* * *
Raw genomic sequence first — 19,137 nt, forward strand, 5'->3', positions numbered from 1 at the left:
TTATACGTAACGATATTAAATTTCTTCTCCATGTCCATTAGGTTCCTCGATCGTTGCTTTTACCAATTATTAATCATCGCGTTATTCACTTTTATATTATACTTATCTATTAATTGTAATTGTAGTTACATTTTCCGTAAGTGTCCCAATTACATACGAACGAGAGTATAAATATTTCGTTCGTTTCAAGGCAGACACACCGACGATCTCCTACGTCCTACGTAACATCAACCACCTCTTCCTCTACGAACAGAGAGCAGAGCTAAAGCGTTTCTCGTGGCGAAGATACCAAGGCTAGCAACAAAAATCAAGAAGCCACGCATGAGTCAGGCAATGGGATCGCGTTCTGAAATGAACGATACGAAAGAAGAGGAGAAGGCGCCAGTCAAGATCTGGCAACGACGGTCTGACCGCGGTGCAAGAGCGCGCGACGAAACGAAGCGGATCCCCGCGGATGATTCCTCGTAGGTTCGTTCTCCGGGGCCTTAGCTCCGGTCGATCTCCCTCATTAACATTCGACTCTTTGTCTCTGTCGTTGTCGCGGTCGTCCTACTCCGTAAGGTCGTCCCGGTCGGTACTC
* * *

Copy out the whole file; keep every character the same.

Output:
Raw genomic sequence first — 19,137 nt, forward strand, 5'->3', positions numbered from 1 at the left:
TTATACGTAACGATATTAAATTTCTTCTCCATGTCCATTAGGTTCCTCGATCGTTGCTTTTACCAATTATTAATCATCGCGTTATTCACTTTTATATTATACTTATCTATTAATTGTAATTGTAGTTACATTTTCCGTAAGTGTCCCAATTACATACGAACGAGAGTATAAATATTTCGTTCGTTTCAAGGCAGACACACCGACGATCTCCTACGTCCTACGTAACATCAACCACCTCTTCCTCTACGAACAGAGAGCAGAGCTAAAGCGTTTCTCGTGGCGAAGATACCAAGGCTAGCAACAAAAATCAAGAAGCCACGCATGAGTCAGGCAATGGGATCGCGTTCTGAAATGAACGATACGAAAGAAGAGGAGAAGGCGCCAGTCAAGATCTGGCAACGACGGTCTGACCGCGGTGCAAGAGCGCGCGACGAAACGAAGCGGATCCCCGCGGATGATTCCTCGTAGGTTCGTTCTCCGGGGCCTTAGCTCCGGTCGATCTCCCTCATTAACATTCGACTCTTTGTCTCTGTCGTTGTCGCGGTCGTCCTACTCCGTAAGGTCGTCCCGGTCGGTACTC